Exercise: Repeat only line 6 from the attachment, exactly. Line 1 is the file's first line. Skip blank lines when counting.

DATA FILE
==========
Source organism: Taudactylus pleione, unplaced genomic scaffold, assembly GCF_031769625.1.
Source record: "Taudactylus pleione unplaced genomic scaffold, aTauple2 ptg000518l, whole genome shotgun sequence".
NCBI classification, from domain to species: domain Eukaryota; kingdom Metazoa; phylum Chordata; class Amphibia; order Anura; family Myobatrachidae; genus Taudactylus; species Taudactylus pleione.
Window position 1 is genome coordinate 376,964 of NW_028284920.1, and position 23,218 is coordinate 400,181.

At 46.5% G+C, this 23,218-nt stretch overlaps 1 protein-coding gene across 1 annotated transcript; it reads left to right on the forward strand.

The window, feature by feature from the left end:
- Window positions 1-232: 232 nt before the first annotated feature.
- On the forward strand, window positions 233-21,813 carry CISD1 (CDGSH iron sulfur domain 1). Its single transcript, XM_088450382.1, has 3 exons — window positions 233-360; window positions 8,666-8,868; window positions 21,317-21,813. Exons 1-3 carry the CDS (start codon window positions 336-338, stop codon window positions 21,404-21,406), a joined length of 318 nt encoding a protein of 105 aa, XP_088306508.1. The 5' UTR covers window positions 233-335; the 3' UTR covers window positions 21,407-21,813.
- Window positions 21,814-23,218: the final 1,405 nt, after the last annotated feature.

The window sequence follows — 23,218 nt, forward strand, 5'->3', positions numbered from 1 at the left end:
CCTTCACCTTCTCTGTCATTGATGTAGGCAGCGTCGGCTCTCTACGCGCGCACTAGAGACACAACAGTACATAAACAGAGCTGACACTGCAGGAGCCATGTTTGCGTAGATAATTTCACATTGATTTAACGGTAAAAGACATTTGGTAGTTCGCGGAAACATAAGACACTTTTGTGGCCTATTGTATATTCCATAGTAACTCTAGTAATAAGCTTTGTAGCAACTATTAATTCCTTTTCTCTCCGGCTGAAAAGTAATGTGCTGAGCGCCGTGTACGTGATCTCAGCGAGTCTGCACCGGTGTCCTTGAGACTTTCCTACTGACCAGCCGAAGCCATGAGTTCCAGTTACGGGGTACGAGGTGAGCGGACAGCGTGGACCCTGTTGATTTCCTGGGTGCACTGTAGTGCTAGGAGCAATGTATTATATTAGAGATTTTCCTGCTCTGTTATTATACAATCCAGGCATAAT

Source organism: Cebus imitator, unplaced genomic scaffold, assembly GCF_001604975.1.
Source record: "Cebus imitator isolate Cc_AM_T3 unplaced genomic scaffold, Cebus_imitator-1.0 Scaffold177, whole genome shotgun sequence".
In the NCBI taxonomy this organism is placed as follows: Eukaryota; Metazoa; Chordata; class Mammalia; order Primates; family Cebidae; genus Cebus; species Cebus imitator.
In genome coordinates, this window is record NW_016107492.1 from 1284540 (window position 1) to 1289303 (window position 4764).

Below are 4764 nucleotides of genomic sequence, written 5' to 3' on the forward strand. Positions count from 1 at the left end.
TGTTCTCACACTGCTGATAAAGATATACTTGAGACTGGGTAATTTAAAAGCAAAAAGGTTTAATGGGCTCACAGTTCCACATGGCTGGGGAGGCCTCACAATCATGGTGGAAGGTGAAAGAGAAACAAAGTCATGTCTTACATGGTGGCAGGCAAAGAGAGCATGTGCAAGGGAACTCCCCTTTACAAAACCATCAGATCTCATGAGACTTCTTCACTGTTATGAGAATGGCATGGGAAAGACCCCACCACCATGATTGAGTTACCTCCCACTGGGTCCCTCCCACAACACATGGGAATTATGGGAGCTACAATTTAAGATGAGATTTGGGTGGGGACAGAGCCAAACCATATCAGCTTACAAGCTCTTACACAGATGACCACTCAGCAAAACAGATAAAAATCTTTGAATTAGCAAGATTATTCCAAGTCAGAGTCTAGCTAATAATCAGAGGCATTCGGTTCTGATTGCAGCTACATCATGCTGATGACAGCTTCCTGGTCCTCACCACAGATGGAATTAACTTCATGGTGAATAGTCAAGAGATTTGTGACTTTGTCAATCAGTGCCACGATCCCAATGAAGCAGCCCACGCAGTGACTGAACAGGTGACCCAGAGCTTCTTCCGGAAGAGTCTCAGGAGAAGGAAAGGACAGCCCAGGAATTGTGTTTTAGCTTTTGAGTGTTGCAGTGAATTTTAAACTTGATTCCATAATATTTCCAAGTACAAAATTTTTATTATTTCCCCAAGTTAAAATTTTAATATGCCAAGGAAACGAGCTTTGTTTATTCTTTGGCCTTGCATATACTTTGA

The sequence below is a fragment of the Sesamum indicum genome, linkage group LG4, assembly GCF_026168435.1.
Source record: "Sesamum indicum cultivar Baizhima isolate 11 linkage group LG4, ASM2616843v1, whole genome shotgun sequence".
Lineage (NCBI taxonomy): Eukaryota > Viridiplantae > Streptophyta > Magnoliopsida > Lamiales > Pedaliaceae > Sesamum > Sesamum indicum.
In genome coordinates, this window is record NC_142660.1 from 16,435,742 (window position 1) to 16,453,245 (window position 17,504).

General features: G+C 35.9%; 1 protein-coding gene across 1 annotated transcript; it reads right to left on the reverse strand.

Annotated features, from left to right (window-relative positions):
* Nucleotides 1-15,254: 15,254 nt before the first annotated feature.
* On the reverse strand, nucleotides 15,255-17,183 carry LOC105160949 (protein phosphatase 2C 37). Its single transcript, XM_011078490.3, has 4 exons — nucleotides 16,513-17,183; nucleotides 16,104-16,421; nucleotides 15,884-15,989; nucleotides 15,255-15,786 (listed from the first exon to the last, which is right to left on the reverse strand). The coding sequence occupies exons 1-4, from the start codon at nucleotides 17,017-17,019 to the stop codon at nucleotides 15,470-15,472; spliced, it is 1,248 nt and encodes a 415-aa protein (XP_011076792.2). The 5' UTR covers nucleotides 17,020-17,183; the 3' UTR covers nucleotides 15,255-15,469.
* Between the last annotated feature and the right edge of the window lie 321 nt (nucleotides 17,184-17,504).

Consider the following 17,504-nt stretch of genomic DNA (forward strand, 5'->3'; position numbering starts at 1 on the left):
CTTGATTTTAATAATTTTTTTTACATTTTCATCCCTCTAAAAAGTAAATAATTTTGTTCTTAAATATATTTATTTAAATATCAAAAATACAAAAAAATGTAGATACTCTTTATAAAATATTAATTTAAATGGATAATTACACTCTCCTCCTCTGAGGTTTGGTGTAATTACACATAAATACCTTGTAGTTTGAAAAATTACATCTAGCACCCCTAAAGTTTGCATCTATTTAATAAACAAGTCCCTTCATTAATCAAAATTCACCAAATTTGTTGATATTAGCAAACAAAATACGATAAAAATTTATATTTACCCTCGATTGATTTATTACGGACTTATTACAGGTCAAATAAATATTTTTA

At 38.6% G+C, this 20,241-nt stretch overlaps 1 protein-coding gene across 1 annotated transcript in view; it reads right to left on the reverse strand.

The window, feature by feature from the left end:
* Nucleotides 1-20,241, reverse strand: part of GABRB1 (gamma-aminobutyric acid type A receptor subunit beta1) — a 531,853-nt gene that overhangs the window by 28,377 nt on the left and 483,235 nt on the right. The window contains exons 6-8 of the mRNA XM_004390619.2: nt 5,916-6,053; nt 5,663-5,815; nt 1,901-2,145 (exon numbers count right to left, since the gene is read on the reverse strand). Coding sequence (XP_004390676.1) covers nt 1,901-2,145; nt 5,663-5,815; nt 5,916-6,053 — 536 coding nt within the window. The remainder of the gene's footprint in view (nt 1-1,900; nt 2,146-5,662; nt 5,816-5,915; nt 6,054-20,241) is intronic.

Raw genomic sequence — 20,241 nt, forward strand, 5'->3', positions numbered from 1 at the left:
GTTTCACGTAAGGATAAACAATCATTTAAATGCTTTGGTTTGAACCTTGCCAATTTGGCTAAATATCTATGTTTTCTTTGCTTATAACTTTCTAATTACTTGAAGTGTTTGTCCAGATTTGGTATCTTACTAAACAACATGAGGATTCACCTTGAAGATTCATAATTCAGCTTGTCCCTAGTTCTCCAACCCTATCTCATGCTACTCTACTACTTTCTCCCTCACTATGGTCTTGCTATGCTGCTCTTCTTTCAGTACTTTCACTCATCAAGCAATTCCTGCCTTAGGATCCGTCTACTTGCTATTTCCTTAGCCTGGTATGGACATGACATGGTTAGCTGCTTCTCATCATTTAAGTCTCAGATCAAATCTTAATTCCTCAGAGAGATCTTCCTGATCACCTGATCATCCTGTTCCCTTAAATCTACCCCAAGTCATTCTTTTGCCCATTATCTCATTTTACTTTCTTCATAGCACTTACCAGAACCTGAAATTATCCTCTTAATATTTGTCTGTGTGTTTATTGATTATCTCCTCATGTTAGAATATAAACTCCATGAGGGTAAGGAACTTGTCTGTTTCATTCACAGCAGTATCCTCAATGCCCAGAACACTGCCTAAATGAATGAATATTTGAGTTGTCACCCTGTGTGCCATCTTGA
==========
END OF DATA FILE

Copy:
The window, feature by feature from the left end: